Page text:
Terror funding hurt by Al Qaeda arrest in Pakistan

Officials say the capture of a top Al Qaeda financier Saturday could help thwart future attacks.

Osama bin Laden's checks may soon begin to bounce.

The Saturday arrest of Yasser Al Jazeeri, a Moroccan national and Al Qaeda financier, is just the latest success in disrupting the terrorist organization's shadowy financial dealings. Pakistani officials say the arrest, conducted in Lahore by Pakistani law-enforcement agencies with some technical assistance from FBI agents, could have a rapid impact on Al Qaeda's ability to fund and organize future terrorist attacks.

"It will help us to cut off the financial supply line of Al Qaeda," says one Pakistani police intelligence official in Lahore involved in the Al Jazeeri case. He spoke on condition of anonymity.

US officials in Pakistan praised the operation, but declined to speculate on its importance. "If he is an Al Qaeda financier, and we can make inroads into their financial dealings, then this is a good step forward," says John Kincannon, US Embassy spokesman in Islamabad.

Coming two weeks after the capture of Al Qaeda's operations commander, Khalid Sheik Mohammed, the arrest of Mr. Al Jazeeri is a textbook example of Pakistan's growing cooperation with US law-enforcement and intelligence agencies. It also racks up a needed victory for Pakistani intelligence officials, who, after the attacks of Sept. 11, 2001, abandoned nearly a quarter-century of support for radical Islamic groups with ties to Al Qaeda. US officials credit Pakistan with turning over more than 440 suspected Al Qaeda terrorists since the beginning of the US-led war on terrorism.

"He is an important leader of Al Qaeda," says Tasneem Noorani, a Pakistani Interior Ministry spokesman. "It is difficult to quantify whether he was among the top 10 leaders or not, but every success adds up, unfolding the mysterious and deadly network of Al Qaeda."

The arrest of Jazeeri was the result of information from two previous arrests, including Mustafa Ahmed Al Hawsawi - an accomplice of Mr. Mohammed - and a prominent Lahore doctor, Ahmed Khwaja. Police officials say that Mr. Hawsawi, who was arrested on March 1 along with Mohammed, was in constant touch with Jazeeri. According to US investigators, Hawsawi was a key financier of Sept. 11, and provided cash to Mohammad Atta, the lead hijacker.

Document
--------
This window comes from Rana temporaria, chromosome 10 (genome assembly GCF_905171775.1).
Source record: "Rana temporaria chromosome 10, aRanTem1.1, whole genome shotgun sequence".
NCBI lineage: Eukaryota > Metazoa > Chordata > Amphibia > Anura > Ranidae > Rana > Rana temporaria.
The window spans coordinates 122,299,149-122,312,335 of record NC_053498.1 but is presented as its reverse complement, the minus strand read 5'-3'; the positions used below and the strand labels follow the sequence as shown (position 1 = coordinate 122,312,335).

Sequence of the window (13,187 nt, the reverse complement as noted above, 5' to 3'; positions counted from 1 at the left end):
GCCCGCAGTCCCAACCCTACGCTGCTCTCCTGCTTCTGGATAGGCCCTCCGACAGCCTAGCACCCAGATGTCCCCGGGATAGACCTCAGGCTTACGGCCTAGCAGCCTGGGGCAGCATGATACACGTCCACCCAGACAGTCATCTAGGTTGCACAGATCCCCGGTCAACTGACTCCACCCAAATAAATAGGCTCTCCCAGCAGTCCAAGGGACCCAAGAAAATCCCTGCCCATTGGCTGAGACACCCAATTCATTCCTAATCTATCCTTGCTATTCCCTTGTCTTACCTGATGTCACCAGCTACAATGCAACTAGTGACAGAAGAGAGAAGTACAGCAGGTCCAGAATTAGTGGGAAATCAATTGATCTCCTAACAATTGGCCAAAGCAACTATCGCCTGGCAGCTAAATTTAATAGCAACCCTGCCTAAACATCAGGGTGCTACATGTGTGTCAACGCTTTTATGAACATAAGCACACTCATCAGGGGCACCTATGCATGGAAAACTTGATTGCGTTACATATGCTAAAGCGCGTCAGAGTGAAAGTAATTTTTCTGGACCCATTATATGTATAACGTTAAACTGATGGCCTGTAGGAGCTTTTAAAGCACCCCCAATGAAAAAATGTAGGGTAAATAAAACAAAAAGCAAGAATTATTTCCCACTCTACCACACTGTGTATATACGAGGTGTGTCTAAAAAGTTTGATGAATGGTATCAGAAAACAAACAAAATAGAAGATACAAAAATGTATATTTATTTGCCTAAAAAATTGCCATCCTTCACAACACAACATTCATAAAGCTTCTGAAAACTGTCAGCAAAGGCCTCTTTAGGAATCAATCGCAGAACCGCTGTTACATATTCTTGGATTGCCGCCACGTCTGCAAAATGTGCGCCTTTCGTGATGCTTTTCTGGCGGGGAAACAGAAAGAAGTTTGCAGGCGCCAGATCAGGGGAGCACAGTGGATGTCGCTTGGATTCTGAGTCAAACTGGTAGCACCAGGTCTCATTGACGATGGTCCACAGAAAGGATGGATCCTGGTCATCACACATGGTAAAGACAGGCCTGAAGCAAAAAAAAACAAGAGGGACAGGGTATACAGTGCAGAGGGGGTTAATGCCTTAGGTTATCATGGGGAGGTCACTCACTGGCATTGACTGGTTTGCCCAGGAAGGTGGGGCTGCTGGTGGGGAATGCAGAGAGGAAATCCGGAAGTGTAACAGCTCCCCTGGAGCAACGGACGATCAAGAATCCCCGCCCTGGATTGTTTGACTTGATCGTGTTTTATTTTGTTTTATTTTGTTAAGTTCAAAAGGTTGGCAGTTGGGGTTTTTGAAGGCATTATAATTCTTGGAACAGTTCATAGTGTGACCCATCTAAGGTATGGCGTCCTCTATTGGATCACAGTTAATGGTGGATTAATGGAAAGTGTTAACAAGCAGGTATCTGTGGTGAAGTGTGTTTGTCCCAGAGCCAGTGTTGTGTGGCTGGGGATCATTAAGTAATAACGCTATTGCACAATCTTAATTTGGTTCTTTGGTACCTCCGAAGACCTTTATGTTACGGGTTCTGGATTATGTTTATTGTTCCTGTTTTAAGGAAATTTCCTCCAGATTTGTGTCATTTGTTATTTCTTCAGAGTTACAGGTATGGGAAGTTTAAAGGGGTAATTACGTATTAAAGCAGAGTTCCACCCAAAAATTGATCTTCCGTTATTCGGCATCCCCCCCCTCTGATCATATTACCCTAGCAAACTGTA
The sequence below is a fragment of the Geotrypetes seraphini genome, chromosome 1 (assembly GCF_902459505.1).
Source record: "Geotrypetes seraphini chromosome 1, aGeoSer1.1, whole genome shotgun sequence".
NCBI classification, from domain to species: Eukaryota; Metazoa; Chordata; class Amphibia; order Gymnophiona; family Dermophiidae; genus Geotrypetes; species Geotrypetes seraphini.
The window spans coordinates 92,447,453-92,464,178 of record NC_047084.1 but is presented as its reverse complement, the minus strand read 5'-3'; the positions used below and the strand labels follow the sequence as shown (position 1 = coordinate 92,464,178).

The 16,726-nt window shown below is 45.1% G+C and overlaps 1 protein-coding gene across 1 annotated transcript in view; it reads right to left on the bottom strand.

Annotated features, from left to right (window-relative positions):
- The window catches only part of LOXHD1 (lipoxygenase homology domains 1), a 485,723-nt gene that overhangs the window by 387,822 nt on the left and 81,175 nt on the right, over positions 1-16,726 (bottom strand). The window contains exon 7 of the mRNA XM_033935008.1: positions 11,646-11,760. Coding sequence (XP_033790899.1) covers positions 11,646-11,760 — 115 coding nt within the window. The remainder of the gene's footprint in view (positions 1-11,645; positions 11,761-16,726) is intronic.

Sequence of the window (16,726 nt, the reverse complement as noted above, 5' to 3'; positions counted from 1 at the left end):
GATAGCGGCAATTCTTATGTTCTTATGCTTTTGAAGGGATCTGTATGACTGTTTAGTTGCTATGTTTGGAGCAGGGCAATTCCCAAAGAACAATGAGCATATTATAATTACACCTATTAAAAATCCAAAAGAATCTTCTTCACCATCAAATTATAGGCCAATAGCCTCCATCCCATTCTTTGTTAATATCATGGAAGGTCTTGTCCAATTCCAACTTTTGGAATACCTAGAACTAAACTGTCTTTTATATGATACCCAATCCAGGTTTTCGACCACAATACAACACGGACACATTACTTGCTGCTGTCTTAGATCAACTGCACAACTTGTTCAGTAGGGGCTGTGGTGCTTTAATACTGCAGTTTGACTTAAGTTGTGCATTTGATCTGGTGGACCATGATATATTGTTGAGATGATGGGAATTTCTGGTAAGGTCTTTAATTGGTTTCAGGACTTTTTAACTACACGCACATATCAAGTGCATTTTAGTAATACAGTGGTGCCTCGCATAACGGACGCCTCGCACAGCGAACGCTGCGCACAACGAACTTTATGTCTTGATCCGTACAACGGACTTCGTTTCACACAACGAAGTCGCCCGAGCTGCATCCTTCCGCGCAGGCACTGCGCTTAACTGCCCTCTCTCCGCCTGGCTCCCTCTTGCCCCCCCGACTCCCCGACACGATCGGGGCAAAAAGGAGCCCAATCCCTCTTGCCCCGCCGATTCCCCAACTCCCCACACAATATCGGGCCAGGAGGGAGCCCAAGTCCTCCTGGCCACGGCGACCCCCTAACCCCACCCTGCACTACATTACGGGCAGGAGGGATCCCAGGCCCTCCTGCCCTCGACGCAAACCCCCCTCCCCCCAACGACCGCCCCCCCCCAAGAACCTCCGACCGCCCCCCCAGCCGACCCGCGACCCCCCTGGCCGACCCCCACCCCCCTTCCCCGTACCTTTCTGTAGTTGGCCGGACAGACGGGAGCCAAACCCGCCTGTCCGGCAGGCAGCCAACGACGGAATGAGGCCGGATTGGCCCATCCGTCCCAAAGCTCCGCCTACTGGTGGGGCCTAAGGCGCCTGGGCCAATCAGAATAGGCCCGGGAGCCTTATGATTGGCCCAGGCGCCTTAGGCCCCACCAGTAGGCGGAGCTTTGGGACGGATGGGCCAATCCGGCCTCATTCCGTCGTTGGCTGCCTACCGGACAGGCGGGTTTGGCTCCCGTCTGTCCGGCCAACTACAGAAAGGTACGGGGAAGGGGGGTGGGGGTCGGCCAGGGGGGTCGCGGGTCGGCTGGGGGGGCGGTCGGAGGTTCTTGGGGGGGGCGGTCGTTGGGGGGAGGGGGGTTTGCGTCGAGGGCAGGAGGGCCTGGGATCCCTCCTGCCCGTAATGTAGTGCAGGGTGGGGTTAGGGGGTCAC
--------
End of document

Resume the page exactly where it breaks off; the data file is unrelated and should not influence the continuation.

As in previous arrests, FBI technicians helped to locate Jazeeri's location through sophisticated telephone monitoring equipment, but there was also a bit of old-fashioned subterfuge.

Pakistani authorities released the arrested sons of Dr. Khwaja only last week. By keeping Khizr Khwaja and Omar Khwaja under surveillance and monitoring their phone calls, Pakistani security officials and FBI agents quickly located Jazeeri in the posh Gulburg neighborhood of Lahore.

Pakistani security officials believe that Jazeeri was a subordinate of Hawsawi, who used to take care of the finances of Al Qaeda in Pakistan. He would offer help to Al Qaeda operatives in hiding, using Pakistani sympathizers and supporters to carry money.

The method of transfer, Pakistani intelligence officials say, was a black-market banking system called hawala. Nearly impossible to track, hawala is capable of giving out large quantities of cash, and relies entirely on the spoken promise of businessmen in different locations to pay each other off at a future time. It is this lack of a paper trail that makes hawala attractive to terrorist groups and organized-crime rackets.

Pakistani officials say Jazeeri's arrest could be a significant blow to Al Qaeda's operations, since most Al Qaeda fugitives need outside sources of money to pay for food and shelter in hiding. More important, it is easier to find a soldier than it is to find a good accountant. But US officials say the significance of his arrest will only be seen over time.

"My impression of hawala is that it is fairly unsophisticated," says Mr. Kincannon. "Any person with about 15 minutes of training can do hawala."

Indeed, the arrests of Jazeeri, Hawsawi, Ahmed Khwaja, and Abu Zubaydah a year ago may simply amount to catching the bag men, the operatives who carry money. Pakistani and Afghan intelligence officials admit they still have made little headway at stopping the money at the source - the countless Islamic charities and individual sympathizers who continue to contribute to the Al Qaeda goal of jihad, or holy struggle against the enemies of Islam.

Jazeeri is now undergoing joint interrogation by FBI agents and Pakistani intelligence officials.

Owais Tohid contributed to this report.

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